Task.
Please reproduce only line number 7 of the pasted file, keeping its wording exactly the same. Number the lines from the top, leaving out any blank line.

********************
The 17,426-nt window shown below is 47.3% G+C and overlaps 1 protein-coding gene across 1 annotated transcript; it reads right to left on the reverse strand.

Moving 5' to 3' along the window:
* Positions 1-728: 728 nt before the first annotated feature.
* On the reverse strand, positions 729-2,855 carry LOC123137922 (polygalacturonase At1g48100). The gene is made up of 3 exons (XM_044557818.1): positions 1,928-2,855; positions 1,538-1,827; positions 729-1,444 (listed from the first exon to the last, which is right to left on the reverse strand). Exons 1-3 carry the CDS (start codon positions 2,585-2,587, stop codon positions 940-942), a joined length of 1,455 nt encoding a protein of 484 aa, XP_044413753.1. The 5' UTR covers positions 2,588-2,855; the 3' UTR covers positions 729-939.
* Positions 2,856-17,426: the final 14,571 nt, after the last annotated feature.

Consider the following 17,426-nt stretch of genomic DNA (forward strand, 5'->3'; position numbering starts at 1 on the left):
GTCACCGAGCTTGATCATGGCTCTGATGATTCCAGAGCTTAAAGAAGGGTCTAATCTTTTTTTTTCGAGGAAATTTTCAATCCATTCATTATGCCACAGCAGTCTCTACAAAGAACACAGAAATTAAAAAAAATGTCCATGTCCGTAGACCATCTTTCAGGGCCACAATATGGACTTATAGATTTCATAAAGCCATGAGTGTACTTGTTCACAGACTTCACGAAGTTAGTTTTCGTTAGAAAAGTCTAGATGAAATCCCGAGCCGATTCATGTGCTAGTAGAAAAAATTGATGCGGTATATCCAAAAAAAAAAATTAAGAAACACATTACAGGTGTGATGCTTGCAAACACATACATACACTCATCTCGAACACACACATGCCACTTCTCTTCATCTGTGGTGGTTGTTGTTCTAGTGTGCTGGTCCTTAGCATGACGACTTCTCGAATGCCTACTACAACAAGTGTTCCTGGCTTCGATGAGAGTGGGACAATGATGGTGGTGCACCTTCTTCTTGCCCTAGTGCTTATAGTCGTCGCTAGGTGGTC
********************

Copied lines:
GTCACCGAGCTTGATCATGGCTCTGATGATTCCAGAGCTTAAAGAAGGGTCTAATCTTTTTTTTTCGAGGAAATTTTCAATCCATTCATTATGCCACAGCAGTCTCTACAAAGAACACAGAAATTAAAAAAAATGTCCATGTCCGTAGACCATCTTTCAGGGCCACAATATGGACTTATAGATTTCATAAAGCCATGAGTGTACTTGTTCACAGACTTCACGAAGTTAGTTTTCGTTAGAAAAGTCTAGATGAAATCCCGAGCCGATTCATGTGCTAGTAGAAAAAATTGATGCGGTATATCCAAAAAAAAAAATTAAGAAACACATTACAGGTGTGATGCTTGCAAACACATACATACACTCATCTCGAACACACACATGCCACTTCTCTTCATCTGTGGTGGTTGTTGTTCTAGTGTGCTGGTCCTTAGCATGACGACTTCTCGAATGCCTACTACAACAAGTGTTCCTGGCTTCGATGAGAGTGGGACAATGATGGTGGTGCACCTTCTTCTTGCCCTAGTGCTTATAGTCGTCGCTAGGTGGTC